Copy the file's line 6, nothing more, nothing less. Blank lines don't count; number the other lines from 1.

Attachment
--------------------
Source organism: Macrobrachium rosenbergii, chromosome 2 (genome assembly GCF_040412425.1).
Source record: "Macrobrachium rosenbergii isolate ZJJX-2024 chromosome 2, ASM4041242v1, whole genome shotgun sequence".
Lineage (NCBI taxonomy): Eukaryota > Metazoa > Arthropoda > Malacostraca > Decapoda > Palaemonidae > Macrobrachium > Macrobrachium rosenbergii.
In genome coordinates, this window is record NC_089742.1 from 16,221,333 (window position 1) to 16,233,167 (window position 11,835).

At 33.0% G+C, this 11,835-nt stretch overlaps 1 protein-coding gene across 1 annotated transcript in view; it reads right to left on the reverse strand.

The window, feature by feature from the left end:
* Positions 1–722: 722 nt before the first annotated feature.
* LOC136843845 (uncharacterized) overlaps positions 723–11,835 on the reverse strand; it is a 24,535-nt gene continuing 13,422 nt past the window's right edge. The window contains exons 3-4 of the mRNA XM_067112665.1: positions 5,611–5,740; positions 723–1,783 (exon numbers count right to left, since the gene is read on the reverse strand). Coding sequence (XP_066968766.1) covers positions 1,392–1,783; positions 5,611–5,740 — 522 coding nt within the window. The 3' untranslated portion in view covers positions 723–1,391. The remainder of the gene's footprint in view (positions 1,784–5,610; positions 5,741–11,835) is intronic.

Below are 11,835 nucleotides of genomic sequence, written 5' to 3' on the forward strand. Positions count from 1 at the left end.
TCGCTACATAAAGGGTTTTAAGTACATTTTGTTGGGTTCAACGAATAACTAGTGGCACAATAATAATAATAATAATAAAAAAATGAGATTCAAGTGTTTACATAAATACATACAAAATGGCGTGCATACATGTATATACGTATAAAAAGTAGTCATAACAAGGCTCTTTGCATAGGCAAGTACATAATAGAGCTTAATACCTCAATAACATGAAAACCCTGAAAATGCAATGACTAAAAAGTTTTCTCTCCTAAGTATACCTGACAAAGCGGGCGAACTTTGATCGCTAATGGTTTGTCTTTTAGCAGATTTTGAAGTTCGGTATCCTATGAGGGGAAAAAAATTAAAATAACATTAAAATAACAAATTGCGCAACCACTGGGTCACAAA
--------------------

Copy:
The window, feature by feature from the left end: